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COVID-19 and Racism: The Interconnected Pandemics that have Left Black Families the Hardest Hit

June 22, 2021 GMT

CHAPEL HILL, N.C., June 22, 2021 /PRNewswire/ -- In the spirit of the first official Juneteenth national holiday, researchers at the University of North Carolina at Chapel Hill and Boston University are shining a rare spotlight on the compounded factors that contribute to the widespread devastation and racial trauma experienced by Black families during the pandemic. The report, “BLACK PARENT VOICES: Resilience in the Face of the Two Pandemics—COVID-19 and Racism” was recently released by the Researchers Investigating Sociocultural Equity and Race Network (RISER), which is dedicated to child development and racial justice issues.

The groundbreaking study examines the historical and contemporary inequities that Black families and communities have experienced in their daily lives. It also provides a comprehensive analysis of how the pandemic is affecting Black families’ experiences with racism and discrimination, financial security, mental health, wellbeing, early care and education options.


The RISER Network is calling for a comprehensive approach in policy development and relief for Black families and communities which have been disproportionately impacted by police violence, the global coronavirus pandemic and economic crisis. The network’s research reveals how racism is an environmental construct that drives health and education disparities among children ages zero to eight years old.

“Through this research, we hope to shift mindsets about Black families’ survival and resilience amid the pandemic, despite the systems of inequities that are working against them,” said RISER Network Co-founder Iheoma U. Iruka, Ph.D. “It’s important to understand that whatever happens with Black families is also happening with all families, thus creating the impetus for a unified push for inclusive, anti-racist policies that will improve lives.”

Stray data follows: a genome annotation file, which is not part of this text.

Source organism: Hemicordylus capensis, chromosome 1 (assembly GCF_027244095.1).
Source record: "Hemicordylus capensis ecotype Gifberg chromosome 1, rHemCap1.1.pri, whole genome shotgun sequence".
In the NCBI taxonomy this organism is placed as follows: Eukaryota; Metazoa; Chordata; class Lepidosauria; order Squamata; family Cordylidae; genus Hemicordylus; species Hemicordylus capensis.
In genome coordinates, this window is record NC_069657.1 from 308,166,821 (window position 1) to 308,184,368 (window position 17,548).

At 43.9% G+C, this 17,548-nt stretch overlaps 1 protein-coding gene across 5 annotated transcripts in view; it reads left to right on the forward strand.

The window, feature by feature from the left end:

“Black families voices and lives matter, and the stories that were brought to light in this report clearly illustrate the collective trauma and suffering they’re enduring during the current health and economic crisis,” RISER Network Co-Founder Stephanie M. Curenton, Ph.D. said. “This study will be part of a larger continuum of high-quality, scientific data around Black families that addresses the structural issues they’ve faced before and during the pandemic.”

The RISER Network’s full report explores quality of life, racial trauma and socio-economic issues in greater detail. It includes action items and first-hand accounts from Black families. The report surveyed Black parents on a weekly basis from May to December 2020, and includes data from the RAPID-EC project at the University of Oregon.


The report can be downloaded in its entirety using the link as follows from the RISER Network’s website.

About the RISER Network
The Researchers Investigating Sociocultural Equity and Race Network (RISER) is a collaboration between senior, mid-level and junior scholars working together to conduct applied child development research focused on the positive development of Black children, committed to publishing research for policymakers to help dismantle education and health disparities. The network is dedicated to promoting the academic success of children to ensure that they thrive in educational and home environments. For more information about the RISER Network, please visit the company’s website at https://www.bu-ceed.org/riser-network, and follow the RISER Network on Twitter ( @CeedBU ).

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